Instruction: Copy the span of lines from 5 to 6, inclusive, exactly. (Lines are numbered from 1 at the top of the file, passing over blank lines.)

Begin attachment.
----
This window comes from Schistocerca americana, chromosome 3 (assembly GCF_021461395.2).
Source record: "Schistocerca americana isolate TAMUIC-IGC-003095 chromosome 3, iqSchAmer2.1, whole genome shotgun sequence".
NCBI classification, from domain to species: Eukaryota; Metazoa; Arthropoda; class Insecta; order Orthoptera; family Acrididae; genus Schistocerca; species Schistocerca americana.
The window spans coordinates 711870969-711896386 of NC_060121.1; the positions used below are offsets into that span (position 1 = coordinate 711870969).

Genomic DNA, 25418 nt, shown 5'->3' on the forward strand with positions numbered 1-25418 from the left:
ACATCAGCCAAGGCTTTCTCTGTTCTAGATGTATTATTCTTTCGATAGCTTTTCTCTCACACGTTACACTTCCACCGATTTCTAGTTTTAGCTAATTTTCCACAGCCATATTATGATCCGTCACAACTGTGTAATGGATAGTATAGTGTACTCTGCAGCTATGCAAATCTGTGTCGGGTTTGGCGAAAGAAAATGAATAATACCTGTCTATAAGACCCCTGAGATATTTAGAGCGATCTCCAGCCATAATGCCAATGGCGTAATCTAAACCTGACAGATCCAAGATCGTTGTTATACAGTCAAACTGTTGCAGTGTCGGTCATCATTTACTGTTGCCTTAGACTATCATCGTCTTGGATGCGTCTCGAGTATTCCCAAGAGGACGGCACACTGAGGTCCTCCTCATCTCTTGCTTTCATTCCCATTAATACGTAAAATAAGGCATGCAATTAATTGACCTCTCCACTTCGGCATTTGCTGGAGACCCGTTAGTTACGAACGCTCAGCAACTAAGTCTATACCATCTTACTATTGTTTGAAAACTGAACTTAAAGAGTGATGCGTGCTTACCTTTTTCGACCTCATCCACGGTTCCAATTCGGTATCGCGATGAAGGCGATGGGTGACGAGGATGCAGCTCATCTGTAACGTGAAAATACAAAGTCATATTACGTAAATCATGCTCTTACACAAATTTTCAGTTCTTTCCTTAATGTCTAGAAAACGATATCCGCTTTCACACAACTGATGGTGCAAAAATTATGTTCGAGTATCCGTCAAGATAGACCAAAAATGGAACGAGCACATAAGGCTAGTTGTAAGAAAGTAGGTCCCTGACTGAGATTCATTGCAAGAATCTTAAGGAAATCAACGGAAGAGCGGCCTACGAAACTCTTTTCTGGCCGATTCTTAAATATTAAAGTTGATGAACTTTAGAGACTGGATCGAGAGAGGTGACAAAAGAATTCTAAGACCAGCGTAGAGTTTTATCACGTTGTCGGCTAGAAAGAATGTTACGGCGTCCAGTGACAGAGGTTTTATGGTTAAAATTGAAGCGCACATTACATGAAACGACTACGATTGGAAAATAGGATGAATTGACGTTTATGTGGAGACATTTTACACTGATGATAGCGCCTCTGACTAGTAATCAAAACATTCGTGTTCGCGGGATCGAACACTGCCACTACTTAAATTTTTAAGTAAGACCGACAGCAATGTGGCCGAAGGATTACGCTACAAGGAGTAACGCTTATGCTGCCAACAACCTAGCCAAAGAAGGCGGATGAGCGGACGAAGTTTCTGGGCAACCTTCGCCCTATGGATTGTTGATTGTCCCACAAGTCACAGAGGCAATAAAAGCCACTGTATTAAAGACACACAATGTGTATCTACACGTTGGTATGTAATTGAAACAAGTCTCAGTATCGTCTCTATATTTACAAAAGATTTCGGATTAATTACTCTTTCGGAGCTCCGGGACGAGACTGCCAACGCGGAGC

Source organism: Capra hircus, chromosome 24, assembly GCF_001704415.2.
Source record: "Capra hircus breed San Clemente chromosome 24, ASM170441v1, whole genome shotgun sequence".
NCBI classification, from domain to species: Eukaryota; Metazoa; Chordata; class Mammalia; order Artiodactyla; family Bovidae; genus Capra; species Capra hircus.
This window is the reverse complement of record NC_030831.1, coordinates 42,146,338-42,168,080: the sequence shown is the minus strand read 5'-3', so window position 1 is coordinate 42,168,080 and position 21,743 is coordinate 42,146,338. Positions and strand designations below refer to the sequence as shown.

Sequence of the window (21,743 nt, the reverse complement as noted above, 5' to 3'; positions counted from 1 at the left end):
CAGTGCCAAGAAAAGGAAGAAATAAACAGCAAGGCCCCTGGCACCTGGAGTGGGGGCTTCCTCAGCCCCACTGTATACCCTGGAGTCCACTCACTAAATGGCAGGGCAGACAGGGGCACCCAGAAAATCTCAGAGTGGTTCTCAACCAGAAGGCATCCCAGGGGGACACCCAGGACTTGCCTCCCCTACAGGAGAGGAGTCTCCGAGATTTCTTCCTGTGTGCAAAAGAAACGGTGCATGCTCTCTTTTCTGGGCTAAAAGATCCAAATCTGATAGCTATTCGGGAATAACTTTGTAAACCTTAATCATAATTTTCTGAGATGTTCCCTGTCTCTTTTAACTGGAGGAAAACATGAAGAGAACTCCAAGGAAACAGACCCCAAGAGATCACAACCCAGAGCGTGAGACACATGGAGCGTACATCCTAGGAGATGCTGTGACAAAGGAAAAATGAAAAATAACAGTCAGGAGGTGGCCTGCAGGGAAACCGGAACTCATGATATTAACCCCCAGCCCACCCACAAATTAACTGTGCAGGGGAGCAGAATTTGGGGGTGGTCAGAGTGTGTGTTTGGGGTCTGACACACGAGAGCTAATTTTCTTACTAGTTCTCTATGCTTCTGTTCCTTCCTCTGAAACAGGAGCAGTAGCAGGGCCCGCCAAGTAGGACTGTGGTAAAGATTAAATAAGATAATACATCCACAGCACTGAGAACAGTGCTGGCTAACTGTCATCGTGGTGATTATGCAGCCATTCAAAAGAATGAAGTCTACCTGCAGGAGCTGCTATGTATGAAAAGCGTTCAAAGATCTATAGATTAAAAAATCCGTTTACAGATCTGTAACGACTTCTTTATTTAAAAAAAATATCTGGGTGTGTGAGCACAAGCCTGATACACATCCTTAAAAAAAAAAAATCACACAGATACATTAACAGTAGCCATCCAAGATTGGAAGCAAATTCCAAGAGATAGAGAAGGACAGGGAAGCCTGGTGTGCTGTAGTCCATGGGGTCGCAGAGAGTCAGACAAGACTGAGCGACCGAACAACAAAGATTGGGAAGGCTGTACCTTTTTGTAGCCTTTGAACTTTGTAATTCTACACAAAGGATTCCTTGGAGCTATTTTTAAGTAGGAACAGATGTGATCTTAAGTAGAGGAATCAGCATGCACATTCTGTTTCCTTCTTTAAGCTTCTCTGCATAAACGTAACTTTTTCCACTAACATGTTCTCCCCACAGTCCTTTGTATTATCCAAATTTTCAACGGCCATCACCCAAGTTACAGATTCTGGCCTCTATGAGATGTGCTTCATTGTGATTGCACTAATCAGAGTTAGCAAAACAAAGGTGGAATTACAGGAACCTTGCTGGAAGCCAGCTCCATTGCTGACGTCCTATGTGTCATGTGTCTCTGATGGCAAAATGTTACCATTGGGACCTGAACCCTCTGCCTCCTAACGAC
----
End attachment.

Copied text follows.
Genomic DNA, 25418 nt, shown 5'->3' on the forward strand with positions numbered 1-25418 from the left:
ACATCAGCCAAGGCTTTCTCTGTTCTAGATGTATTATTCTTTCGATAGCTTTTCTCTCACACGTTACACTTCCACCGATTTCTAGTTTTAGCTAATTTTCCACAGCCATATTATGATCCGTCACAACTGTGTAATGGATAGTATAGTGTACTCTGCAGCTATGCAAATCTGTGTCGGGTTTGGCGAAAGAAAATGAATAATACCTGTCTATAAGACCCCTGAGATATTTAGAGCGATCTCCAGCCATAATGCCAATGGCGTAATCTAAACCTGACAGATCCAAGATCGTTGTTATACAGTCAAACTGTTGCAGTGTCGGTCATCATTTACTGTTGCCTTAGACTATCATCGTCTTGGATGCGTCTCGAGTATTCCCAAGAGGACGGCACACTGAGGTCCTCCTCATCTCTTGCTTTCATTCCCATTAATACGTAAAATAAGGCATGCAATTAATTGACCTCTCCACTTCGGCATTTGCTGGAGACCCGTTAGTTACGAACGCTCAGCAACTAAGTCTATACCATCTTACTATTGTTTGAAAACTGAACTTAAAGAGTGATGCGTGCTTACCTTTTTCGACCTCATCCACGGTTCCAATTCGGTATCGCGATGAAGGCGATGGGTGACGAGGATGCAGCTCATCTGTAACGTGAAAATACAAAGTCATATTACGTAAATCATGCTCTTACACAAATTTTCAGTTCTTTCCTTAATGTCTAGAAAACGATATCCGCTTTCACACAACTGATGGTGCAAAAATTATGTTCGAGTATCCGTCAAGATAGACCAAAAATGGAACGAGCACATAAGGCTAGTTGTAAGAAAGTAGGTCCCTGACTGAGATTCATTGCAAGAATCTTAAGGAAATCAACGGAAGAGCGGCCTACGAAACTCTTTTCTGGCCGATTCTTAAATATTAAAGTTGATGAACTTTAGAGACTGGATCGAGAGAGGTGACAAAAGAATTCTAAGACCAGCGTAGAGTTTTATCACGTTGTCGGCTAGAAAGAATGTTACGGCGTCCAGTGACAGAGGTTTTATGGTTAAAATTGAAGCGCACATTACATGAAACGACTACGATTGGAAAATAGGATGAATTGACGTTTATGTGGAGACATTTTACACTGATGATAGCGCCTCTGACTAGTAATCAAAACATTCGTGTTCGCGGGATCGAACACTGCCACTACTTAAATTTTTAAGTAAGACCGACAGCAATGTGGCCGAAGGATTACGCTACAAGGAGTAACGCTTATGCTGCCAACAACCTAGCCAAAGAAGGCGGATGAGCGGACGAAGTTTCTGGGCAACCTTCGCCCTATGGATTGTTGATTGTCCCACAAGTCACAGAGGCAATAAAAGCCACTGTATTAAAGACACACAATGTGTATCTACACGTTGGTATGTAATTGAAACAAGTCTCAGTATCGTCTCTATATTTACAAAAGATTTCGGATTAATTACTCTTTCGGAGCTCCGGGACGAGACTGCCAACGCGGAGC